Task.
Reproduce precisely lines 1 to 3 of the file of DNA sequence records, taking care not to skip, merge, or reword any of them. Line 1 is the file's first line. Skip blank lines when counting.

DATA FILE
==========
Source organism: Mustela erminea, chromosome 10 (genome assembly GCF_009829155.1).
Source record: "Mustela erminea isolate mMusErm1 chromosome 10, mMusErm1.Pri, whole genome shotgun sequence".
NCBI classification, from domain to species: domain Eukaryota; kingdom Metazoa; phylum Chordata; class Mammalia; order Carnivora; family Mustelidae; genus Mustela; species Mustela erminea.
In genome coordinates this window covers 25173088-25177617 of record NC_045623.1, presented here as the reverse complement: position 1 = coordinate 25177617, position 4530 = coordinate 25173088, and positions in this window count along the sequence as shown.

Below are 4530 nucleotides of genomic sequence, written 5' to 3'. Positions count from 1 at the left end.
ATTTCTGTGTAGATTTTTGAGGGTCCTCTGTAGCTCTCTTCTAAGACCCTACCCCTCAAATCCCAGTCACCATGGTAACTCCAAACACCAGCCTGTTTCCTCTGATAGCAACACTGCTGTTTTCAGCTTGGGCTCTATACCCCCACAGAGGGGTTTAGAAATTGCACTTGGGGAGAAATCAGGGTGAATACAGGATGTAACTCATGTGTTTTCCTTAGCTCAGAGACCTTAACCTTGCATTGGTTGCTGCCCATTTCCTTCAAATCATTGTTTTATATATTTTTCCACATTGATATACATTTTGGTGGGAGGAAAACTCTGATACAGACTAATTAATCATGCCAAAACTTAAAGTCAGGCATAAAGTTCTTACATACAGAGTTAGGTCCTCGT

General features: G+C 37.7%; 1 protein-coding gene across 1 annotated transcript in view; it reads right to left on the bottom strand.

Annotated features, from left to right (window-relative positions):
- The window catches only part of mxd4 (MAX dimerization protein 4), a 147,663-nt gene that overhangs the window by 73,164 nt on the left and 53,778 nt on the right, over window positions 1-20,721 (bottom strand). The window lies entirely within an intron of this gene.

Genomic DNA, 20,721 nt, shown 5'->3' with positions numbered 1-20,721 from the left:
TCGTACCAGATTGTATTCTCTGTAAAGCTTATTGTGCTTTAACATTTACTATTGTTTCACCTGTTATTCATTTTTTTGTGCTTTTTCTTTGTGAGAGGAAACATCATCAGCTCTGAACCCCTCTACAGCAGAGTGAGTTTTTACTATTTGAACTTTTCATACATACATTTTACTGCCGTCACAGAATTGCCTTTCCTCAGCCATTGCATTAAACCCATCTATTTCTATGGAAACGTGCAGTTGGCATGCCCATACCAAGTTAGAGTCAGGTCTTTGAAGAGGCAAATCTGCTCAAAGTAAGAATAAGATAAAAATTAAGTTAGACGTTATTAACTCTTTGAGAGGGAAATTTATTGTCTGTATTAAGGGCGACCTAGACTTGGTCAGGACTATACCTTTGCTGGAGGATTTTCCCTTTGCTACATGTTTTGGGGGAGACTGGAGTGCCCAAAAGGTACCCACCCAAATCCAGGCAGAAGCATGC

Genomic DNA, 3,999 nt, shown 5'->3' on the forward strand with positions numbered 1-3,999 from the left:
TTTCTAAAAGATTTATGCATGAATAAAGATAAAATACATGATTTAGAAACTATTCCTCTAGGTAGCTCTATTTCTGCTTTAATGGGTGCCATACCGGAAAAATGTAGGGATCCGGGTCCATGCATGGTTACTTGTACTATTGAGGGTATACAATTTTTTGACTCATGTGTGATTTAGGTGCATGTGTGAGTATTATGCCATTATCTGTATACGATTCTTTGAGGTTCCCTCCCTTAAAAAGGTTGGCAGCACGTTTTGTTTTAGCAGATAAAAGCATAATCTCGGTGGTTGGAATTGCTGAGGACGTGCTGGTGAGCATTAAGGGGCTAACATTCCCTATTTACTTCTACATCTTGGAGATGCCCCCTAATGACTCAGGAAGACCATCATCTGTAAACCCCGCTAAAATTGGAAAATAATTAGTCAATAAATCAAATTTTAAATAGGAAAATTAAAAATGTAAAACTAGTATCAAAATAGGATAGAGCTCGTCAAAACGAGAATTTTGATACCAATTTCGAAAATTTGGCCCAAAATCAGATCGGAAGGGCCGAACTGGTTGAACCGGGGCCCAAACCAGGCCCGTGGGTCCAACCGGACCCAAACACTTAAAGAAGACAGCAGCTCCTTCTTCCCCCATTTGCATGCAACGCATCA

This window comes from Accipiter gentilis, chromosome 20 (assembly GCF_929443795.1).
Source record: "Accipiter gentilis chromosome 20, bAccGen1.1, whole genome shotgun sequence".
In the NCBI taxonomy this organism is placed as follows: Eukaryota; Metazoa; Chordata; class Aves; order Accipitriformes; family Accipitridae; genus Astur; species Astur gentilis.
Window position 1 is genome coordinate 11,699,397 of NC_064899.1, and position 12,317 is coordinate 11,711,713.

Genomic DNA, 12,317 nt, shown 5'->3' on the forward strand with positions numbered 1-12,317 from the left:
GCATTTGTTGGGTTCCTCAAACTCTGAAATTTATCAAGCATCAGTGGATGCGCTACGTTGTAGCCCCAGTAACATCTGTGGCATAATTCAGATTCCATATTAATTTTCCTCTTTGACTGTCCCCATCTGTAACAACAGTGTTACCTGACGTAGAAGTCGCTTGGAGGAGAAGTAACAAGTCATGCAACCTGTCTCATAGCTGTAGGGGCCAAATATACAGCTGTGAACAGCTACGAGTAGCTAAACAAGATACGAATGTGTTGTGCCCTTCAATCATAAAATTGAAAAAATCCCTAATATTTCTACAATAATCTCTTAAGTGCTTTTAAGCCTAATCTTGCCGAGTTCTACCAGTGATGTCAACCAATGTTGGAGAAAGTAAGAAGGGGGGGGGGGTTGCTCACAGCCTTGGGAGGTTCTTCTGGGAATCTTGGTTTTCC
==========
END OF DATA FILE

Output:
Source organism: Mustela erminea, chromosome 10 (genome assembly GCF_009829155.1).
Source record: "Mustela erminea isolate mMusErm1 chromosome 10, mMusErm1.Pri, whole genome shotgun sequence".
NCBI classification, from domain to species: domain Eukaryota; kingdom Metazoa; phylum Chordata; class Mammalia; order Carnivora; family Mustelidae; genus Mustela; species Mustela erminea.